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  • \$\begingroup\$ user1850479 I have some questions about your proposal: 1- Do you mean to use 2 LDOs, one for each part, and theen feed AVDD/DVDD separately?. 2 - By analog lines, you mean AINX and by digital lines you mean SDA/SCL? 3 - By end of the board, you mean the right end if the LDO is put on the left end? 4 - What do you mean by one ground per analog line? I will use only AIN0 and AIN1 in differential mode. \$\endgroup\$
    – bardulia
    Commented Mar 17, 2023 at 10:38
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    \$\begingroup\$ @bardulia I added a quick MSPaint drawing showing the orientation of parts and the direction of ground current. If you want you could twist differential pairs and use 1 common ground next to them, although two grounds would also be fine, 1 per half of the pair. \$\endgroup\$ Commented Mar 17, 2023 at 15:48
  • \$\begingroup\$ Thanks! one more question before implementing the pcb: I had also tried BOOSTXL-ADS1219, which is an evualuation board for ADS1219 datasheet: ti.com/lit/ug/sbau316/… does this board also have separated analog and digital similar to your proposal?. I would say that yes but I am not totally sure. \$\endgroup\$
    – bardulia
    Commented Mar 17, 2023 at 17:28
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    \$\begingroup\$ @bardulia Yes it does, and in fact that layout is very similar to what I drew above (but with only 1 LDO and additional 3.3V external rail). IMO this is the most logical way to layout the board, so likely most well designed implementations will be similar. \$\endgroup\$ Commented Mar 17, 2023 at 17:37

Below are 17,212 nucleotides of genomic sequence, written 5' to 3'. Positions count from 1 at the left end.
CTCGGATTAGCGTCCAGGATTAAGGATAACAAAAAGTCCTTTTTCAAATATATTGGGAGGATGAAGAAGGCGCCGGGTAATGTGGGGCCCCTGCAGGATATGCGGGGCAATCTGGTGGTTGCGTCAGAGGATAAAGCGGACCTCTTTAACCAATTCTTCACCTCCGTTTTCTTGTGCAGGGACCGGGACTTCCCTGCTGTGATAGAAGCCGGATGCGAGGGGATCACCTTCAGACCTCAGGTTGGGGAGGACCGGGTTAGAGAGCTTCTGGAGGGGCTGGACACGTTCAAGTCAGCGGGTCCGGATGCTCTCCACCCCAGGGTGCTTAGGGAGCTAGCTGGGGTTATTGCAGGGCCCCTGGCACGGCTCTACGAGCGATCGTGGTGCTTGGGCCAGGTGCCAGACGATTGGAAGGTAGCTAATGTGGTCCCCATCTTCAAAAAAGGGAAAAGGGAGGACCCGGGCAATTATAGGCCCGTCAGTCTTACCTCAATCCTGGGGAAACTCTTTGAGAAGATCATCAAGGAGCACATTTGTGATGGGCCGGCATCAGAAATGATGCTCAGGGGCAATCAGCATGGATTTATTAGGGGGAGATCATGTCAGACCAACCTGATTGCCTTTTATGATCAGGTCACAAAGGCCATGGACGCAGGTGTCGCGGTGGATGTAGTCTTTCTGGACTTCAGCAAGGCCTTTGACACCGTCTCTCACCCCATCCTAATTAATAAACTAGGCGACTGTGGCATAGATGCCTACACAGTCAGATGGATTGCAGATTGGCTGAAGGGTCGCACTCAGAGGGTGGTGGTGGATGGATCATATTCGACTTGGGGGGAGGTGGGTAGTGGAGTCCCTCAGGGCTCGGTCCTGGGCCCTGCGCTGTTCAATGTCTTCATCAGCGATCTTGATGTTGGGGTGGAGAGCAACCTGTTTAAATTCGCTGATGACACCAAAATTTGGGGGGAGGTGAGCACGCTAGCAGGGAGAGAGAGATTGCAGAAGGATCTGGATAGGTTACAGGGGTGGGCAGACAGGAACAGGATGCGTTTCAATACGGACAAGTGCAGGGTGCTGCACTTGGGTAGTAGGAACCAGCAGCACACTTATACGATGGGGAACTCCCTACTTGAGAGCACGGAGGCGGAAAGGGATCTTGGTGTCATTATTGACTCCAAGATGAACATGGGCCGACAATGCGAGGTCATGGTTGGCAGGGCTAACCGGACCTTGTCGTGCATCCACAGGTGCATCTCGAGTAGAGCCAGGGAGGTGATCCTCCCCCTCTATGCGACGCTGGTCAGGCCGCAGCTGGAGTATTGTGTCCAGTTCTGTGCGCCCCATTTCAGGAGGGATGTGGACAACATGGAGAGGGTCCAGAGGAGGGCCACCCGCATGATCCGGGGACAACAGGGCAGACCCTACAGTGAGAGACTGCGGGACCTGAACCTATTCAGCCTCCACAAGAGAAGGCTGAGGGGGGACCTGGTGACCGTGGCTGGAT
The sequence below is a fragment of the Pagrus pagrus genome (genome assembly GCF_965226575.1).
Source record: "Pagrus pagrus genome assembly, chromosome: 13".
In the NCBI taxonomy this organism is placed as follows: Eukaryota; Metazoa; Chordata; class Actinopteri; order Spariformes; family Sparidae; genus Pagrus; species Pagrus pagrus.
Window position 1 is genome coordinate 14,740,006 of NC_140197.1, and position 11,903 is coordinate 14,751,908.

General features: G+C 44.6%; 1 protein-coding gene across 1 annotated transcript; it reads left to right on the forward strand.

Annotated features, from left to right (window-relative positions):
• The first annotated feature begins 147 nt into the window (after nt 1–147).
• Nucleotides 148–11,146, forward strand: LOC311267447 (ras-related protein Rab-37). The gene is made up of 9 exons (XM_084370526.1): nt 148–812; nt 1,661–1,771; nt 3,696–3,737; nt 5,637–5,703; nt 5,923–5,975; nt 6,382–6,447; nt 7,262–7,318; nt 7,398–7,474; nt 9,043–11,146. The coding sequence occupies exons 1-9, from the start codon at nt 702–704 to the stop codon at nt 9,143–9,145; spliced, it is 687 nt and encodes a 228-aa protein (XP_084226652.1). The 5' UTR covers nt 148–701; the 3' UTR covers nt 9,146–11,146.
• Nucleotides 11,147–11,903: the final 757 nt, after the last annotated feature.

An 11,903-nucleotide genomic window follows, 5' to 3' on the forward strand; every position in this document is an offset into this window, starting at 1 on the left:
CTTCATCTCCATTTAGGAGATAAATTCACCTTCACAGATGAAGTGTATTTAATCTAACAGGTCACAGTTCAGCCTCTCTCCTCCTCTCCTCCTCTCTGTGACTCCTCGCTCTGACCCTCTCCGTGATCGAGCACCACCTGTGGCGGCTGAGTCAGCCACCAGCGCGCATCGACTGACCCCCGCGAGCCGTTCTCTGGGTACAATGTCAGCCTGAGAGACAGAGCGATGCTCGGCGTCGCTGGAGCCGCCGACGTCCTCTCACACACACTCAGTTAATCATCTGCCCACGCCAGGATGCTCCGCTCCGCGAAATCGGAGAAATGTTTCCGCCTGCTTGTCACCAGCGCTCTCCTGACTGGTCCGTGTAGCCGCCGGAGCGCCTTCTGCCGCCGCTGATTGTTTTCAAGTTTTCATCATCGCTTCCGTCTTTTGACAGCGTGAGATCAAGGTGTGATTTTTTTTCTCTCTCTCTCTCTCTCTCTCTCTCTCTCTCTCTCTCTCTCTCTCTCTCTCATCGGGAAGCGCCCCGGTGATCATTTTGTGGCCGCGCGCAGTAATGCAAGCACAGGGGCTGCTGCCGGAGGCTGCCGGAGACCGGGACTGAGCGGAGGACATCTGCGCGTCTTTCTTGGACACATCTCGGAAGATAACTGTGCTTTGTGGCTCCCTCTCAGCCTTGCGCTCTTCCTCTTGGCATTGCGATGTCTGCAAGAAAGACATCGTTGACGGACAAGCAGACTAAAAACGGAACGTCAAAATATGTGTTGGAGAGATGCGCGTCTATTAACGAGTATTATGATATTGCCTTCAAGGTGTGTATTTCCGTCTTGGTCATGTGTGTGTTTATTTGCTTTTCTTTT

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Do the analog and digital ground/paths need special design at PCB level?

Yes, the main problem is return currents causing common mode noise. The PCB ground has resistance, so if a current is returning on the ground it will create a voltage.

Another caveat is this will not be a problem as long as the voltage on the ground is the same on the sensor and the ADC

There are several options available to the designer to allow them to do this.

  1. Separating the digital and analog planes with a single grounding point between the two - This scheme makes allows the sensor and ADC to have the same ground. This has issues because usually a single grounding point is used between the digital and analog planes, which means that changing return currents between the analog section and the digital section will create common mode noise.

  2. Isolating the digital and analog planes - This scheme allows for a single ground for the analog section. It basically forces the ground to be at the same potential, all return currents go back to the isolated power converter so common mode noise from return currents are significantly reduced and RF from other sections of the board can be controlled via the isolating bridge. The problem with this scheme is it's expensive as several isolator chips are needed which adds to cost.